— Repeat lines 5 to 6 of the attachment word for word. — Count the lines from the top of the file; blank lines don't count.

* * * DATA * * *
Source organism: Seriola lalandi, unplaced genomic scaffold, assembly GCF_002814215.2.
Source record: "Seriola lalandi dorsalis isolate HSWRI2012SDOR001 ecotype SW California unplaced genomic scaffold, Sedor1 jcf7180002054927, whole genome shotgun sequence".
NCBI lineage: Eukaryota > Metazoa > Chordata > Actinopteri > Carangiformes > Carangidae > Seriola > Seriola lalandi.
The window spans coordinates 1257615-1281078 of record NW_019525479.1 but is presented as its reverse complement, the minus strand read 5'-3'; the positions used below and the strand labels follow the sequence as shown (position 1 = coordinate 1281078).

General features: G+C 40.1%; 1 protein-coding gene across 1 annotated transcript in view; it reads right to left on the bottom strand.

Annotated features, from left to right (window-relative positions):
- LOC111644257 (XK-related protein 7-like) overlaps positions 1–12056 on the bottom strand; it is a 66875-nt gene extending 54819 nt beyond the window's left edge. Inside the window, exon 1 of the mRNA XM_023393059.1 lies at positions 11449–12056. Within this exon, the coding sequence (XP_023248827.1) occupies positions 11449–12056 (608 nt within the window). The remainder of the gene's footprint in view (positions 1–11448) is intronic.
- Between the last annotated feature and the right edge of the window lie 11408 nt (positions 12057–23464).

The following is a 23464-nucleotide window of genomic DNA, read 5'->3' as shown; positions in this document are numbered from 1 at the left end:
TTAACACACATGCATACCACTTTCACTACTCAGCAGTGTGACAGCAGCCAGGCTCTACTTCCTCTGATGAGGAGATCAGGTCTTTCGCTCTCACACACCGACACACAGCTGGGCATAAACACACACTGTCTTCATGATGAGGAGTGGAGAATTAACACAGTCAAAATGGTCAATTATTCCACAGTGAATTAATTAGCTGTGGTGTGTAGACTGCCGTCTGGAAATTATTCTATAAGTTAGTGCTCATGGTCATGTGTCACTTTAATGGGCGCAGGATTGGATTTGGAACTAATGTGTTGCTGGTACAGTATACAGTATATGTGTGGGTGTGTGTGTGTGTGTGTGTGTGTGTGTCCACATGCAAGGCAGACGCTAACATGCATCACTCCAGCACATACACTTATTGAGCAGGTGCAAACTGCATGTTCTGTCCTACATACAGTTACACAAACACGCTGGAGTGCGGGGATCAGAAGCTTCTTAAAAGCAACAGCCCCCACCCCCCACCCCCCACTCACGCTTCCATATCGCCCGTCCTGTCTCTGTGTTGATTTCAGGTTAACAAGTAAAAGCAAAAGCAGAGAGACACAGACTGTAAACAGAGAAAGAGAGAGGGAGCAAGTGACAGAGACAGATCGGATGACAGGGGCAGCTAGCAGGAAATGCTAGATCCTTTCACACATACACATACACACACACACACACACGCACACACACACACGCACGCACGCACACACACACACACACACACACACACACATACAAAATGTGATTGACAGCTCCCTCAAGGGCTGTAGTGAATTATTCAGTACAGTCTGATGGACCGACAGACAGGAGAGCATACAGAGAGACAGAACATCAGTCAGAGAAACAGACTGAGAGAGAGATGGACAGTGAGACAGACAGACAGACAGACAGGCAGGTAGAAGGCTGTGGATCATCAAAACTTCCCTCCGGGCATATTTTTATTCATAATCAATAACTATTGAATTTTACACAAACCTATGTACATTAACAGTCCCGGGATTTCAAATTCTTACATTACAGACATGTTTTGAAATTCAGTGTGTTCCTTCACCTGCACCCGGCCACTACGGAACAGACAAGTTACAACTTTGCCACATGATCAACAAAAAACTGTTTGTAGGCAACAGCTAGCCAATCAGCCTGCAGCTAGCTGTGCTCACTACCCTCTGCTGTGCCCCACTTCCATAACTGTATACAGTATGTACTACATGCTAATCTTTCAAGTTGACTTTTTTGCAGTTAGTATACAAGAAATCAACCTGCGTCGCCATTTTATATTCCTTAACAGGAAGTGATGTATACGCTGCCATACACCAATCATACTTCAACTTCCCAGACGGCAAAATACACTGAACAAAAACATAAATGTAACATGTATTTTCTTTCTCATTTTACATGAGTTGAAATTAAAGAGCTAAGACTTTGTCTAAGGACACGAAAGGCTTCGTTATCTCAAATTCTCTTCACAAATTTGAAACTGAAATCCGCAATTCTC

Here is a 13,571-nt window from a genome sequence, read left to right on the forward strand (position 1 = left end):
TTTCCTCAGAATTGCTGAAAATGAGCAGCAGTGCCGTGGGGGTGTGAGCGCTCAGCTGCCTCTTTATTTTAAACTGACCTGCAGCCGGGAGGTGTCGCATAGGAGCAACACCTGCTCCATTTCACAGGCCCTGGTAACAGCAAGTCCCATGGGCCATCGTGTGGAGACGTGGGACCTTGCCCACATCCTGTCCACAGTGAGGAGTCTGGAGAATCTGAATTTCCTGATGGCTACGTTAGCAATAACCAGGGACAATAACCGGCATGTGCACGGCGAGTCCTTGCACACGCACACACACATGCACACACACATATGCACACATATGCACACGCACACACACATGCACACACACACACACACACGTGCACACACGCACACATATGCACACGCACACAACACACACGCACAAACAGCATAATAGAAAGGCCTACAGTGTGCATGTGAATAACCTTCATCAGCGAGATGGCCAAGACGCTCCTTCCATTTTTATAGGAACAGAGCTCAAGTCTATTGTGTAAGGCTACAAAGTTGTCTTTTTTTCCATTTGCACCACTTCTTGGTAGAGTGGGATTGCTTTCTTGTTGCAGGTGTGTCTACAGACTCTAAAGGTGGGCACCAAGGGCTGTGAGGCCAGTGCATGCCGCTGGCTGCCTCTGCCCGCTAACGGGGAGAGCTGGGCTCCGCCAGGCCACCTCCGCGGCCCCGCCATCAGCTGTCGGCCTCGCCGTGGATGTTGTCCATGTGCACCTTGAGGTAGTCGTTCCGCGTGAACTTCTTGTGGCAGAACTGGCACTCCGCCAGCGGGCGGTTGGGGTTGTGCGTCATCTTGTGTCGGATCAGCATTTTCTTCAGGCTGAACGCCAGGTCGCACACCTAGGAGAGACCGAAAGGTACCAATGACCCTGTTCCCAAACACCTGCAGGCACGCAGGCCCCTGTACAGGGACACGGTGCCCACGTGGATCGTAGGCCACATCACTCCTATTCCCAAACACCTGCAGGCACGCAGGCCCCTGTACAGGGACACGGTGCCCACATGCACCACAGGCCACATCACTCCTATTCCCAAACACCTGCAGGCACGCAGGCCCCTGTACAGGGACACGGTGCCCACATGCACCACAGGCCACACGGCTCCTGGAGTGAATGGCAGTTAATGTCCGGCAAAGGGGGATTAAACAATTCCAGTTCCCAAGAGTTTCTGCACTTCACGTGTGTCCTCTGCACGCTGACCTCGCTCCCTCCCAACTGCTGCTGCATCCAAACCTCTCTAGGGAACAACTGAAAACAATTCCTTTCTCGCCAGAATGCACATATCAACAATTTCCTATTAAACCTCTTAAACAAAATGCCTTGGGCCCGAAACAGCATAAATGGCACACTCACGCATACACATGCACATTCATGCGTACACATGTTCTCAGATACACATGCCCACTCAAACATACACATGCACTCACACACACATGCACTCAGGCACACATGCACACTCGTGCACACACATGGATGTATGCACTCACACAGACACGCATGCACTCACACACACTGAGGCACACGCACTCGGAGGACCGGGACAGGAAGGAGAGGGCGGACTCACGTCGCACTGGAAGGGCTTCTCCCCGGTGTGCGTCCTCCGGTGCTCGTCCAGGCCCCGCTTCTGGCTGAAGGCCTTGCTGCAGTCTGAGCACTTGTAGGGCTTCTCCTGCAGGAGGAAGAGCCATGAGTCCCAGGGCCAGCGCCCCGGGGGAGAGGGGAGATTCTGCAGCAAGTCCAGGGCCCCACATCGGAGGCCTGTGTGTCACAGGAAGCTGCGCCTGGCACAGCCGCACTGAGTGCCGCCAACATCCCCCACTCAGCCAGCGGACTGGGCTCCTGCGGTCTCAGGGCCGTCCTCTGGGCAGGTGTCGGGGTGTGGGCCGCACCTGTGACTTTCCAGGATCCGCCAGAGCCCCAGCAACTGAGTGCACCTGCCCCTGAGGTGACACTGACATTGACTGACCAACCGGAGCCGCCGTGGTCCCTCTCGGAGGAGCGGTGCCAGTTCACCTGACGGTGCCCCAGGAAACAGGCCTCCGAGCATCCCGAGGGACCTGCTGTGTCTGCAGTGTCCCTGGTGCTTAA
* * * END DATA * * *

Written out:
General features: G+C 40.1%; 1 protein-coding gene across 1 annotated transcript in view; it reads right to left on the bottom strand.

Annotated features, from left to right (window-relative positions):